The question remains, however, whether it is justifiable to produce theological dictionaries in which most of the terms covered are not theological at all. A relatively small percentage of the NT vocabulary consists of terms that have developed a specialized Christian sense (e.g., ἁμαρτία, “sin”; σάρξ, “flesh”; χάρις, “grace”). The same is true of specialized vocabulary in other bodies of literature (e.g., only a fraction of the words used by Plato may be regarded as technical or semitechnical philosophical terms). Specialized terms are highly referential (cf. proper names, whose semantic value is not strongly affected by how they are used); as such, they are able by themselves to convey a considerable amount of semantic information, as in the case of νόμος when this word has the specialized sense “the Mosaic law.” (See further Silva, Biblical Words, 101–8.)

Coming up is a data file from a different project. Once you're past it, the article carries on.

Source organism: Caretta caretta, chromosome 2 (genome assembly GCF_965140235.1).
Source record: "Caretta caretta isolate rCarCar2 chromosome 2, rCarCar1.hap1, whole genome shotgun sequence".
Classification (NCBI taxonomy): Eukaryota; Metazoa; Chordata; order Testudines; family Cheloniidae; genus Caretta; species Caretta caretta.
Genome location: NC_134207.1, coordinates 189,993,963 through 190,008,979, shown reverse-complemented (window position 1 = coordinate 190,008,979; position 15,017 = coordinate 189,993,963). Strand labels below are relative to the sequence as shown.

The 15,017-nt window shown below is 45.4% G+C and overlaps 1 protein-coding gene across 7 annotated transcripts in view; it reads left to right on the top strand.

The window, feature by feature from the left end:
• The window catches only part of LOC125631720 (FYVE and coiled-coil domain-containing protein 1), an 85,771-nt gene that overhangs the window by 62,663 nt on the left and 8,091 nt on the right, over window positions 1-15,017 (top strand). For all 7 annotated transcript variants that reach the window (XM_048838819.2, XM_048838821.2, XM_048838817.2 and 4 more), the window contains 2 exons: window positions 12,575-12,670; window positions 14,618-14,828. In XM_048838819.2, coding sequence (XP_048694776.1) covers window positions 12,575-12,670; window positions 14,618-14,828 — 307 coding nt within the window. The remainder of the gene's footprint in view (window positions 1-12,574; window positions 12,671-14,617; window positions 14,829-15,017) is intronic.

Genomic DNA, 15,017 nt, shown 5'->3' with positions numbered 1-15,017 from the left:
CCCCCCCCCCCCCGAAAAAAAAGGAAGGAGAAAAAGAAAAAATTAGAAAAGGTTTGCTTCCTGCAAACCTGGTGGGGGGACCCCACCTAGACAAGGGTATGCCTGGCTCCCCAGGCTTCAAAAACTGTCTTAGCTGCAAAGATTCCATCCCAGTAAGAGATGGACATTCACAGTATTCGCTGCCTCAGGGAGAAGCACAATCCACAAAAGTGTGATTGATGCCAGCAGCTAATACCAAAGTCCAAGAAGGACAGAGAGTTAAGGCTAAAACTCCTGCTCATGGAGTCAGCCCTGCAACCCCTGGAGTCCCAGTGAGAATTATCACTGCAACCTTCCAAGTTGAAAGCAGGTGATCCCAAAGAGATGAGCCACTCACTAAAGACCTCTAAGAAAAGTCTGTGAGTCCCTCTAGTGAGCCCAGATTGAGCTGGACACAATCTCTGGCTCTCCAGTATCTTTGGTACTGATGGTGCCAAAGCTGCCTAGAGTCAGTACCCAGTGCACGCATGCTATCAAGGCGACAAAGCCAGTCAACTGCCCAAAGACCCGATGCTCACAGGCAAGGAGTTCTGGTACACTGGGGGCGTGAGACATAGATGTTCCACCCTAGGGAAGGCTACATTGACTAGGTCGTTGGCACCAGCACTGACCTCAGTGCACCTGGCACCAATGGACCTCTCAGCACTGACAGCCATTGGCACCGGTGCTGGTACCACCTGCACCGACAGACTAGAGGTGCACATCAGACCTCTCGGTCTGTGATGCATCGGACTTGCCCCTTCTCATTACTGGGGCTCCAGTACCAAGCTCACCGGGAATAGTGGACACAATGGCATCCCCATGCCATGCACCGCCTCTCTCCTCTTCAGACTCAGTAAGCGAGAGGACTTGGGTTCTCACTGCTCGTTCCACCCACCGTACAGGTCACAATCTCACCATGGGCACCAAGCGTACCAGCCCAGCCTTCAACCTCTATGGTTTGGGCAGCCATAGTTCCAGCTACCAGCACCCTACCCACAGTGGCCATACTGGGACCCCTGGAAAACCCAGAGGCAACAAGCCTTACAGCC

While most of the words in the NT are not of this type, even nontheological terms are often found in theological contexts. The value of a theological dictionary is that it can offer exegetical discussion of such contexts by focusing on one word at a time. The point, then, is not necessarily that the word in question has acquired its own theological significance, but rather that there is a special benefit in assessing how that word is functioning in theological contexts. Good commentaries, of course, include discussions of this type through a running exposition of the passage. A theological dictionary, by bringing together the theological passages where the word is found, is able to provide a richer, more systematic exposition of the lexical data.